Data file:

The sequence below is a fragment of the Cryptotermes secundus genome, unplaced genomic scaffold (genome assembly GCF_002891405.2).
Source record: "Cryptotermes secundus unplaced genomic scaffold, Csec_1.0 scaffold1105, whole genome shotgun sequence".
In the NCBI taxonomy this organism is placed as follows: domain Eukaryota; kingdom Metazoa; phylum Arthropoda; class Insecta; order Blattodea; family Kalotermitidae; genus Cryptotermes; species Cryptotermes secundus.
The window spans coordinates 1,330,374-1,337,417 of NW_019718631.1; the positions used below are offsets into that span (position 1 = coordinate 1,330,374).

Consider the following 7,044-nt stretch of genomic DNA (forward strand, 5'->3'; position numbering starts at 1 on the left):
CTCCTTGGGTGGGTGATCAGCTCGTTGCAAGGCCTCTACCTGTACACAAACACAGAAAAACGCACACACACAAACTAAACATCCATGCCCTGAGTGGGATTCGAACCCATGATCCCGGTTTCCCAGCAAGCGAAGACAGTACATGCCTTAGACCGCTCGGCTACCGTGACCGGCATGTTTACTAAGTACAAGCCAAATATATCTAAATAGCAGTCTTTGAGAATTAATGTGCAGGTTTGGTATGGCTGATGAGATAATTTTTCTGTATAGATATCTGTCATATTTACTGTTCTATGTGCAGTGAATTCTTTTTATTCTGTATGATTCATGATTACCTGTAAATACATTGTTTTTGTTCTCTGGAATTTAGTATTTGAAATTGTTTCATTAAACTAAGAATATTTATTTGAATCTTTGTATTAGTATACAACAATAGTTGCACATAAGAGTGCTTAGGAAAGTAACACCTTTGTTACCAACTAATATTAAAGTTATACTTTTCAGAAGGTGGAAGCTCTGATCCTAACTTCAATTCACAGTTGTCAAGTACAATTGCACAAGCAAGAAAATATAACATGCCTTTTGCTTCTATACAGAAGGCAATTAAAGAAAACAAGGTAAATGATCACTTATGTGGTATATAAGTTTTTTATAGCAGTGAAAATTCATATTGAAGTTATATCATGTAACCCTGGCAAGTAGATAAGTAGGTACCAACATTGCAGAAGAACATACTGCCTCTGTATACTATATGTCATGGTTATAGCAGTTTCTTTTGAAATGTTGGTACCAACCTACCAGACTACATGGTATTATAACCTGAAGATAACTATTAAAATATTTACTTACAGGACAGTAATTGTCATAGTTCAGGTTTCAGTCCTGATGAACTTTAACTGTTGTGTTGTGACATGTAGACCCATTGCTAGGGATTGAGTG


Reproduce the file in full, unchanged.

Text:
The sequence below is a fragment of the Cryptotermes secundus genome, unplaced genomic scaffold (genome assembly GCF_002891405.2).
Source record: "Cryptotermes secundus unplaced genomic scaffold, Csec_1.0 scaffold1105, whole genome shotgun sequence".
In the NCBI taxonomy this organism is placed as follows: domain Eukaryota; kingdom Metazoa; phylum Arthropoda; class Insecta; order Blattodea; family Kalotermitidae; genus Cryptotermes; species Cryptotermes secundus.
The window spans coordinates 1,330,374-1,337,417 of NW_019718631.1; the positions used below are offsets into that span (position 1 = coordinate 1,330,374).

Consider the following 7,044-nt stretch of genomic DNA (forward strand, 5'->3'; position numbering starts at 1 on the left):
CTCCTTGGGTGGGTGATCAGCTCGTTGCAAGGCCTCTACCTGTACACAAACACAGAAAAACGCACACACACAAACTAAACATCCATGCCCTGAGTGGGATTCGAACCCATGATCCCGGTTTCCCAGCAAGCGAAGACAGTACATGCCTTAGACCGCTCGGCTACCGTGACCGGCATGTTTACTAAGTACAAGCCAAATATATCTAAATAGCAGTCTTTGAGAATTAATGTGCAGGTTTGGTATGGCTGATGAGATAATTTTTCTGTATAGATATCTGTCATATTTACTGTTCTATGTGCAGTGAATTCTTTTTATTCTGTATGATTCATGATTACCTGTAAATACATTGTTTTTGTTCTCTGGAATTTAGTATTTGAAATTGTTTCATTAAACTAAGAATATTTATTTGAATCTTTGTATTAGTATACAACAATAGTTGCACATAAGAGTGCTTAGGAAAGTAACACCTTTGTTACCAACTAATATTAAAGTTATACTTTTCAGAAGGTGGAAGCTCTGATCCTAACTTCAATTCACAGTTGTCAAGTACAATTGCACAAGCAAGAAAATATAACATGCCTTTTGCTTCTATACAGAAGGCAATTAAAGAAAACAAGGTAAATGATCACTTATGTGGTATATAAGTTTTTTATAGCAGTGAAAATTCATATTGAAGTTATATCATGTAACCCTGGCAAGTAGATAAGTAGGTACCAACATTGCAGAAGAACATACTGCCTCTGTATACTATATGTCATGGTTATAGCAGTTTCTTTTGAAATGTTGGTACCAACCTACCAGACTACATGGTATTATAACCTGAAGATAACTATTAAAATATTTACTTACAGGACAGTAATTGTCATAGTTCAGGTTTCAGTCCTGATGAACTTTAACTGTTGTGTTGTGACATGTAGACCCATTGCTAGGGATTGAGTG